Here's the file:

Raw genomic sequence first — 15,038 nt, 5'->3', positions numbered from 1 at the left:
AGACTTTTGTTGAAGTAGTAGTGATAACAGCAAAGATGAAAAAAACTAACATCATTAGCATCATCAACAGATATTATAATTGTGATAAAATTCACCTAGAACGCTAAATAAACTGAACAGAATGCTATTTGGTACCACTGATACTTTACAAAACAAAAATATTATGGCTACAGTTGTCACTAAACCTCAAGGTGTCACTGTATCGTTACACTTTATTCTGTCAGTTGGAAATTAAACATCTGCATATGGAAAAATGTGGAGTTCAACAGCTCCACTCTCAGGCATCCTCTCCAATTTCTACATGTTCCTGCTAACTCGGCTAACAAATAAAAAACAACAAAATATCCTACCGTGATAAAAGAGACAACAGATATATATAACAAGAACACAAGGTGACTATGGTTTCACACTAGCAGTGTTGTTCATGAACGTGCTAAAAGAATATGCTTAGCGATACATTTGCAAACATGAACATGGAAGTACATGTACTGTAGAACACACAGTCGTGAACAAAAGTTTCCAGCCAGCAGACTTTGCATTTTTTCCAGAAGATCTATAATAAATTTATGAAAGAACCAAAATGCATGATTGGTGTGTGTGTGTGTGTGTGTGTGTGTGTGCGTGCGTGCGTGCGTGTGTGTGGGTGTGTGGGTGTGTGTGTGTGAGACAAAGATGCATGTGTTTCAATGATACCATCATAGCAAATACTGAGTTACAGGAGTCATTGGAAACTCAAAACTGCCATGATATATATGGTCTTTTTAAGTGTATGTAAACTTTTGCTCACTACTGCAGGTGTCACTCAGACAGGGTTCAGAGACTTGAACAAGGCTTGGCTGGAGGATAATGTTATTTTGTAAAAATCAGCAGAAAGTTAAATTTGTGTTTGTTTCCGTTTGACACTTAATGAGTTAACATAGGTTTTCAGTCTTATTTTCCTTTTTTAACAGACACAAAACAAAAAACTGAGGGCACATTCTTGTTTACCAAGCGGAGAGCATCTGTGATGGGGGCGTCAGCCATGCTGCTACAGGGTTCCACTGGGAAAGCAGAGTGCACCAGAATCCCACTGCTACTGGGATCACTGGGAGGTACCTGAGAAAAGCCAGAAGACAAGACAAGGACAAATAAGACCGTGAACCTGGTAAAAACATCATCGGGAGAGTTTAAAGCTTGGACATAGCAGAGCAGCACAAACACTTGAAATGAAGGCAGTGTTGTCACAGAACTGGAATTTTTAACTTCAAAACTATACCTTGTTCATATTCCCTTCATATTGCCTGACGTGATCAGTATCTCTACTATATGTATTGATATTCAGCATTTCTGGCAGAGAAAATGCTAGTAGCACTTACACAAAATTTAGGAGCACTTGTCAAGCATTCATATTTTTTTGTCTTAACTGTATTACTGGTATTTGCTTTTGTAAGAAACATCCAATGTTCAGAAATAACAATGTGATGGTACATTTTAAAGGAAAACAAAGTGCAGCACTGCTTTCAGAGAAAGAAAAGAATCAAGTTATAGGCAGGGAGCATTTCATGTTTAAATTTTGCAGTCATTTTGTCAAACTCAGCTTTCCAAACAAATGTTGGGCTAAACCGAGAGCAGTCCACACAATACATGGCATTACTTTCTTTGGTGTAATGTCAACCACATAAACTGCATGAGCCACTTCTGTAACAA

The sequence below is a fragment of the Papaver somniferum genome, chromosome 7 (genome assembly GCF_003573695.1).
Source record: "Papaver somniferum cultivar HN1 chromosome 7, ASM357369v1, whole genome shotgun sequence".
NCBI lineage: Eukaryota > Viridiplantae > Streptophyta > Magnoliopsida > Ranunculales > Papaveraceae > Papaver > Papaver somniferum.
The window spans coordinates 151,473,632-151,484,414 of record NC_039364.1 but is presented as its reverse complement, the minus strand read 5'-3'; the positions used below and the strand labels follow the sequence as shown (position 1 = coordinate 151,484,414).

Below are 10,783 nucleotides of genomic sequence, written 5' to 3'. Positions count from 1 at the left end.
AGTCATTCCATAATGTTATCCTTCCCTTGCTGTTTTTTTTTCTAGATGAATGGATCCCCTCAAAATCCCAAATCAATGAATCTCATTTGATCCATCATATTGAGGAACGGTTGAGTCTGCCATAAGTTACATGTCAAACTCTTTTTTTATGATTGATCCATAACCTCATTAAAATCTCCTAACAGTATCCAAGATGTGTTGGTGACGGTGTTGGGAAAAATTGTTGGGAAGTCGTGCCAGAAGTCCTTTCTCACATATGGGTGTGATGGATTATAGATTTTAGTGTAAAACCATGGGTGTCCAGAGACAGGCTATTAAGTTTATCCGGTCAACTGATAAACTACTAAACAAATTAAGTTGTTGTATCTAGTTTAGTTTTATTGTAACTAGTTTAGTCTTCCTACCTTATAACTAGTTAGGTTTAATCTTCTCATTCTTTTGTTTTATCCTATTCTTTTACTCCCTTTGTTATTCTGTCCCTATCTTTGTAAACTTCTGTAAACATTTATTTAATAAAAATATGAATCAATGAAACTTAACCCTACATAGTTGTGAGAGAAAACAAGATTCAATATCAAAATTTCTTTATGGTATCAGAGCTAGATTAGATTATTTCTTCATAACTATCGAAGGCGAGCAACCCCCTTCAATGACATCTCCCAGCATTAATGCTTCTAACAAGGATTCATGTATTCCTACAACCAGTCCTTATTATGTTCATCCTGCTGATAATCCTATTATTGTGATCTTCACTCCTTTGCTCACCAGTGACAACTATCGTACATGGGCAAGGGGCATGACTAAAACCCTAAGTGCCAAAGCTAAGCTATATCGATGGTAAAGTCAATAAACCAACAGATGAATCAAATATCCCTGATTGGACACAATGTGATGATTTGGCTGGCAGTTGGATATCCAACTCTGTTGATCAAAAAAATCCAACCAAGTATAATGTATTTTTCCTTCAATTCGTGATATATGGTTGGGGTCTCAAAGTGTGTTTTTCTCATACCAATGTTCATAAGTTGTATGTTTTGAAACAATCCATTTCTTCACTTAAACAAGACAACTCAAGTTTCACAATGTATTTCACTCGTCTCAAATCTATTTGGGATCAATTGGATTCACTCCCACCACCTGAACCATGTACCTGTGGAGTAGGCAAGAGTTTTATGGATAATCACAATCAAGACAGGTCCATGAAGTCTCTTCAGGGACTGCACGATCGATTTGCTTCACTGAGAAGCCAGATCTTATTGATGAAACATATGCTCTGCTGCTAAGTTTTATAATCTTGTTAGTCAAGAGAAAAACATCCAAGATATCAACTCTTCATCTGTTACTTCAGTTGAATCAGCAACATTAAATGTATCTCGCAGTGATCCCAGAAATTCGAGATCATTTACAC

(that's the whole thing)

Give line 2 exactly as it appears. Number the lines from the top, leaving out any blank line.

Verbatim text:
AGACTTTTGTTGAAGTAGTAGTGATAACAGCAAAGATGAAAAAAACTAACATCATTAGCATCATCAACAGATATTATAATTGTGATAAAATTCACCTAGAACGCTAAATAAACTGAACAGAATGCTATTTGGTACCACTGATACTTTACAAAACAAAAATATTATGGCTACAGTTGTCACTAAACCTCAAGGTGTCACTGTATCGTTACACTTTATTCTGTCAGTTGGAAATTAAACATCTGCATATGGAAAAATGTGGAGTTCAACAGCTCCACTCTCAGGCATCCTCTCCAATTTCTACATGTTCCTGCTAACTCGGCTAACAAATAAAAAACAACAAAATATCCTACCGTGATAAAAGAGACAACAGATATATATAACAAGAACACAAGGTGACTATGGTTTCACACTAGCAGTGTTGTTCATGAACGTGCTAAAAGAATATGCTTAGCGATACATTTGCAAACATGAACATGGAAGTACATGTACTGTAGAACACACAGTCGTGAACAAAAGTTTCCAGCCAGCAGACTTTGCATTTTTTCCAGAAGATCTATAATAAATTTATGAAAGAACCAAAATGCATGATTGGTGTGTGTGTGTGTGTGTGTGTGTGTGTGCGTGCGTGCGTGCGTGTGTGTGGGTGTGTGGGTGTGTGTGTGTGAGACAAAGATGCATGTGTTTCAATGATACCATCATAGCAAATACTGAGTTACAGGAGTCATTGGAAACTCAAAACTGCCATGATATATATGGTCTTTTTAAGTGTATGTAAACTTTTGCTCACTACTGCAGGTGTCACTCAGACAGGGTTCAGAGACTTGAACAAGGCTTGGCTGGAGGATAATGTTATTTTGTAAAAATCAGCAGAAAGTTAAATTTGTGTTTGTTTCCGTTTGACACTTAATGAGTTAACATAGGTTTTCAGTCTTATTTTCCTTTTTTAACAGACACAAAACAAAAAACTGAGGGCACATTCTTGTTTACCAAGCGGAGAGCATCTGTGATGGGGGCGTCAGCCATGCTGCTACAGGGTTCCACTGGGAAAGCAGAGTGCACCAGAATCCCACTGCTACTGGGATCACTGGGAGGTACCTGAGAAAAGCCAGAAGACAAGACAAGGACAAATAAGACCGTGAACCTGGTAAAAACATCATCGGGAGAGTTTAAAGCTTGGACATAGCAGAGCAGCACAAACACTTGAAATGAAGGCAGTGTTGTCACAGAACTGGAATTTTTAACTTCAAAACTATACCTTGTTCATATTCCCTTCATATTGCCTGACGTGATCAGTATCTCTACTATATGTATTGATATTCAGCATTTCTGGCAGAGAAAATGCTAGTAGCACTTACACAAAATTTAGGAGCACTTGTCAAGCATTCATATTTTTTTGTCTTAACTGTATTACTGGTATTTGCTTTTGTAAGAAACATCCAATGTTCAGAAATAACAATGTGATGGTACATTTTAAAGGAAAACAAAGTGCAGCACTGCTTTCAGAGAAAGAAAAGAATCAAGTTATAGGCAGGGAGCATTTCATGTTTAAATTTTGCAGTCATTTTGTCAAACTCAGCTTTCCAAACAAATGTTGGGCTAAACCGAGAGCAGTCCACACAATACATGGCATTACTTTCTTTGGTGTAATGTCAACCACATAAACTGCATGAGCCACTTCTGTAACAA